Director - Professor Stephen D. Hopper FLS
Professor Steve Hopper is the 14th Director of the Royal Botanic Gardens, Kew. He holds Visiting Professorships at the University of Reading, The University of Western Australia and at Kings Park and Botanic Garden, Perth. He was awarded a Commonwealth Centenary Medal for service to the community in 2003. He was honoured to become a Fellow of the Linnean Society and a Corresponding Member of the Botanical Society of America in 2007, and received the Nancy T. Burbidge Memorial Medal from the Australian Systematic Botany Society in 2008.
Steve Hopper is a plant conservation biologist, best known for pioneering research leading to positive conservation outcomes in south-west Australia (one of the few temperate-zone global biodiversity hotspots) and for the collaborative description of 300 new plant taxa (eucalypts, orchids, and the kangaroo paw family Haemodoraceae). He graduated from The University of Western Australia with a BSc (Hons 1st class) in botany and zoology in 1973 and a PhD on speciation in kangaroo paws (Anigozanthos: Haemodoraceae) in 1978. He was employed as Western Australia’s first Flora Conservation Research Officer in 1977, and promoted to Senior Principal Research Scientist and Officer in Charge of the Western Australian Wildlife Research Centre, Department of Conservation and Land management from 1988-1992. In 1990 he was Fulbright Senior Scholar at the University of Georgia and Miller Visiting Research Professor at the University of California, Berkeley, working on granite outcrop plant life, which continues as a research interest. Professor Hopper joined Kings Park and Botanic Garden as the Director in 1992, and from 1999 to 2004 served as Chief Executive Officer of the Botanic Gardens and Parks Authority (which manages Kings Park and Botanic Garden and Bold Park), leading the delivery of improvements to programmes and infrastructure to world-class standards.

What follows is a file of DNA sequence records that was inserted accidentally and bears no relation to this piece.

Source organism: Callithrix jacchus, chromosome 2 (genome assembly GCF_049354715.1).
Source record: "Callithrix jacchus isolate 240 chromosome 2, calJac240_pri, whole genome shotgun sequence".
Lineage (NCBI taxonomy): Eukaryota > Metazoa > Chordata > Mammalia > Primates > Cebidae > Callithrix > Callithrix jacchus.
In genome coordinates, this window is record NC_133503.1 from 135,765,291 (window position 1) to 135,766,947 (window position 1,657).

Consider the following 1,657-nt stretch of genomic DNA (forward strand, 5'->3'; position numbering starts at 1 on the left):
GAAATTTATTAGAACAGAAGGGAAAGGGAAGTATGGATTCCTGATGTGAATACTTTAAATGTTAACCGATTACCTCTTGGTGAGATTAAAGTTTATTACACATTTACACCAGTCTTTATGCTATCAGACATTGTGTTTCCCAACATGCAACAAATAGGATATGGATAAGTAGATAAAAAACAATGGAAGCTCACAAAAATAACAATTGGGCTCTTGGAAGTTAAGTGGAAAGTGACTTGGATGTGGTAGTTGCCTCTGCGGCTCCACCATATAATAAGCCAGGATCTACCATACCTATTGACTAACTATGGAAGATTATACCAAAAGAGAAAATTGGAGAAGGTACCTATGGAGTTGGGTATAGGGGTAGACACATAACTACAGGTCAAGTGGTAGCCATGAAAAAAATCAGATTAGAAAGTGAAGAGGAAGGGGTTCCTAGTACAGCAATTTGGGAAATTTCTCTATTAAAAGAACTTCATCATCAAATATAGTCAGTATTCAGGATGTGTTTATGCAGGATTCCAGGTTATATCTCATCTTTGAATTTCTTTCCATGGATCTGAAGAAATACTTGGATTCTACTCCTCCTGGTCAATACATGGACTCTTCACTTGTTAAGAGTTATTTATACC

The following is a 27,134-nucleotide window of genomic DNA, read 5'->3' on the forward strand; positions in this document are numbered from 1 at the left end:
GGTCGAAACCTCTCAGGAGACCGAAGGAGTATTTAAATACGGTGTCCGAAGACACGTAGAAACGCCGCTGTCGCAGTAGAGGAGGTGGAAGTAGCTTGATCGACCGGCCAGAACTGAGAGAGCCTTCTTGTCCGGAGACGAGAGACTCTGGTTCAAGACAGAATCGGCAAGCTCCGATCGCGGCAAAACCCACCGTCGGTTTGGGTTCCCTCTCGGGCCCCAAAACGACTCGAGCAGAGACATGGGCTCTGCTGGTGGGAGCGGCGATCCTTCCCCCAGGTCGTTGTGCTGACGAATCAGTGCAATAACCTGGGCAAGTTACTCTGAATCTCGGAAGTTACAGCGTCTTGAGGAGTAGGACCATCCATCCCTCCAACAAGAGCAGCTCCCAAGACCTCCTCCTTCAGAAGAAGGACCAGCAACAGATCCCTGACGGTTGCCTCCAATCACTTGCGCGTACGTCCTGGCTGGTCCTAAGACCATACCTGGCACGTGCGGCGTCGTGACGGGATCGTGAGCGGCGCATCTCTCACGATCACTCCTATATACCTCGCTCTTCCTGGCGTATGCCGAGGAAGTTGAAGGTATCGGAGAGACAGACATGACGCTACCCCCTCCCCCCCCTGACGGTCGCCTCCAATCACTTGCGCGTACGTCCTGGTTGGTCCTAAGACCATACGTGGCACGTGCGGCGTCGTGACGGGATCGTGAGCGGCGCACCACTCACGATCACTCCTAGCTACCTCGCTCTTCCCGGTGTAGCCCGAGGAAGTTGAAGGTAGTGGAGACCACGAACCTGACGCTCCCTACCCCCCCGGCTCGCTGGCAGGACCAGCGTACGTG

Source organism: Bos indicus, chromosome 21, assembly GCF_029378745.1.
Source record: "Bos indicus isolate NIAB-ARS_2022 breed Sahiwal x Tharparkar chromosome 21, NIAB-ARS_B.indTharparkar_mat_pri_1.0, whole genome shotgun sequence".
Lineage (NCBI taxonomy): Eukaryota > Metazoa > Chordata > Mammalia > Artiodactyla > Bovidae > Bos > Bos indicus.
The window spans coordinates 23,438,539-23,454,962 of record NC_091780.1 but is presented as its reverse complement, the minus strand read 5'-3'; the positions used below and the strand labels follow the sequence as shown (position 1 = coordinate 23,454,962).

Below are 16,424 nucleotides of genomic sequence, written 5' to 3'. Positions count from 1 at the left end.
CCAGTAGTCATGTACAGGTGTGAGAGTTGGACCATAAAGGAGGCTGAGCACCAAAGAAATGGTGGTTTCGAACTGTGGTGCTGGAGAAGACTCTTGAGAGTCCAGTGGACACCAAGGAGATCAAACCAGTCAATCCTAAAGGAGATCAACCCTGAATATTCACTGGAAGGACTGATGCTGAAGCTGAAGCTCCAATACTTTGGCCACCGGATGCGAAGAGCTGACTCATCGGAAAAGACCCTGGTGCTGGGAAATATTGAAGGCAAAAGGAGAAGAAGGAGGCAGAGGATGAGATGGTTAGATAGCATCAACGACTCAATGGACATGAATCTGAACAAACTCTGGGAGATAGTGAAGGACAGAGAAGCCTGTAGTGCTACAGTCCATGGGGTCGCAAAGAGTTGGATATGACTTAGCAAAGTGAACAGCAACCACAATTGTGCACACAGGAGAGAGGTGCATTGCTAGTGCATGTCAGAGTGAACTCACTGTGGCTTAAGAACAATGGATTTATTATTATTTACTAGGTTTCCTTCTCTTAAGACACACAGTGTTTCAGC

Apart from extensive research in southwest Australia, Steve Hopper has explored Australian deserts since 1980, and conducted field research in the USA since 1990 and South Africa since 1997. While Foundation Professor of Plant Conservation Biology at The University of Western Australia from 2004-2006, he developed new theory on the evolution and conservation of biodiversity on the world’s oldest landscapes, and led the establishment of new degrees in conservation biology.
He is author/coauthor of some 250 scientific publications (134 peer reviewed), and 14 books and monographs, including Western Australia's Endangered Flora (1990), The Banksia Atlas (1991), Kangaroo Paws and Catspaws: a Natural History and Field Guide (1993), Life on the Rocks The Art of Survival (1999, 2nd ed 2008), Spider, Fairy and Dragon Orchids of Western Australia (2001), Soul of the Desert (2005) and Orchids of Western Australia (2008).
He joined Kew, a World Heritage site and global plant science powerhouse, in October 2006, where he steered the preparation of celebrations for the organisation’s 250th anniversary in 2009. He has also led the development of a forward 10 year Breathing Planet Programme for Kew and its global partners. This collaborative Programme aims to make an urgent and necessary step change in the application of science-based plant diversity solutions towards sustainable living and a reasonable quality of life in the face of accelerating climate change and the loss of biodiversity.